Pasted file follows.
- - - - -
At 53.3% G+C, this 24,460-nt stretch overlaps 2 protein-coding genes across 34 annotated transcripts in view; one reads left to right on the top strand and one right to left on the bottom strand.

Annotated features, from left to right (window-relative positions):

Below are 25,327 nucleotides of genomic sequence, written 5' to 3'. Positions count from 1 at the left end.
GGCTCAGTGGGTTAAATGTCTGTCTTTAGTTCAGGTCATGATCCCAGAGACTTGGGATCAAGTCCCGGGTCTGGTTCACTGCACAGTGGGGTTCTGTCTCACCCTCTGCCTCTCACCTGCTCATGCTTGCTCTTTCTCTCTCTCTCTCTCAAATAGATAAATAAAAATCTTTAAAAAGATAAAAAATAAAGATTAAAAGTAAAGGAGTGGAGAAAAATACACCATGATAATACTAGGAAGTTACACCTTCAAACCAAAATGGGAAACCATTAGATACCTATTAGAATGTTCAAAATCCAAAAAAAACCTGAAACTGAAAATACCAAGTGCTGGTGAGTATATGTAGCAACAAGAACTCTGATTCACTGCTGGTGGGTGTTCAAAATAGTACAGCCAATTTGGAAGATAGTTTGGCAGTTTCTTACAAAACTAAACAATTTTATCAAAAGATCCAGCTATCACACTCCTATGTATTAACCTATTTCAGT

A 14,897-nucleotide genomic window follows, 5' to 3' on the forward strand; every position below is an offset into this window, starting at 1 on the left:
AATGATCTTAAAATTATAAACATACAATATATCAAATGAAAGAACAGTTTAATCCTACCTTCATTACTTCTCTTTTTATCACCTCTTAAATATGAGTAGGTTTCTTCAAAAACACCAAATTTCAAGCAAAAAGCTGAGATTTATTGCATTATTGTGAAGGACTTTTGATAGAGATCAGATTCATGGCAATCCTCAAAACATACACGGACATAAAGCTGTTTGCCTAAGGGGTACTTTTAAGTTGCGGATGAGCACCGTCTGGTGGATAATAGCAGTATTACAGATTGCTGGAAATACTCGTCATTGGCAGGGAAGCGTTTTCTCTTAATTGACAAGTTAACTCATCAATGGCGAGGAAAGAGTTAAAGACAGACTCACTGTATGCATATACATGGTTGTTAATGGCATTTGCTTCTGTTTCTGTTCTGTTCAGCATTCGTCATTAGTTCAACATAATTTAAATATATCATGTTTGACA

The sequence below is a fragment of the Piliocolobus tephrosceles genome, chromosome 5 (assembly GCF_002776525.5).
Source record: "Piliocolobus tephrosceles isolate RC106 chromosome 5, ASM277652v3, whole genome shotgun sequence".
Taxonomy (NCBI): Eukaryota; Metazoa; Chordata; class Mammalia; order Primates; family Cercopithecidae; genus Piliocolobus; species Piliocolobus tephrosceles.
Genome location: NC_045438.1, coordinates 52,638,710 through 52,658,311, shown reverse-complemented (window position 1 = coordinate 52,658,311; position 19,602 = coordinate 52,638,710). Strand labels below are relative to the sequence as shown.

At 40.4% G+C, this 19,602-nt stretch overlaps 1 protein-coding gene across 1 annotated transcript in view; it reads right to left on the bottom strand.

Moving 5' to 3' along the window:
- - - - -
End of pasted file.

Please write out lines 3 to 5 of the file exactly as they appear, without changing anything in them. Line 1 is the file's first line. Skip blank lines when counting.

Below are 25,327 nucleotides of genomic sequence, written 5' to 3'. Positions count from 1 at the left end.
GGCTCAGTGGGTTAAATGTCTGTCTTTAGTTCAGGTCATGATCCCAGAGACTTGGGATCAAGTCCCGGGTCTGGTTCACTGCACAGTGGGGTTCTGTCTCACCCTCTGCCTCTCACCTGCTCATGCTTGCTCTTTCTCTCTCTCTCTCTCAAATAGATAAATAAAAATCTTTAAAAAGATAAAAAATAAAGATTAAAAGTAAAGGAGTGGAGAAAAATACACCATGATAATACTAGGAAGTTACACCTTCAAACCAAAATGGGAAACCATTAGATACCTATTAGAATGTTCAAAATCCAAAAAAAACCTGAAACTGAAAATACCAAGTGCTGGTGAGTATATGTAGCAACAAGAACTCTGATTCACTGCTGGTGGGTGTTCAAAATAGTACAGCCAATTTGGAAGATAGTTTGGCAGTTTCTTACAAAACTAAACAATTTTATCAAAAGATCCAGCTATCACACTCCTATGTATTAACCTATTTCAGT

A 14,897-nucleotide genomic window follows, 5' to 3' on the forward strand; every position below is an offset into this window, starting at 1 on the left: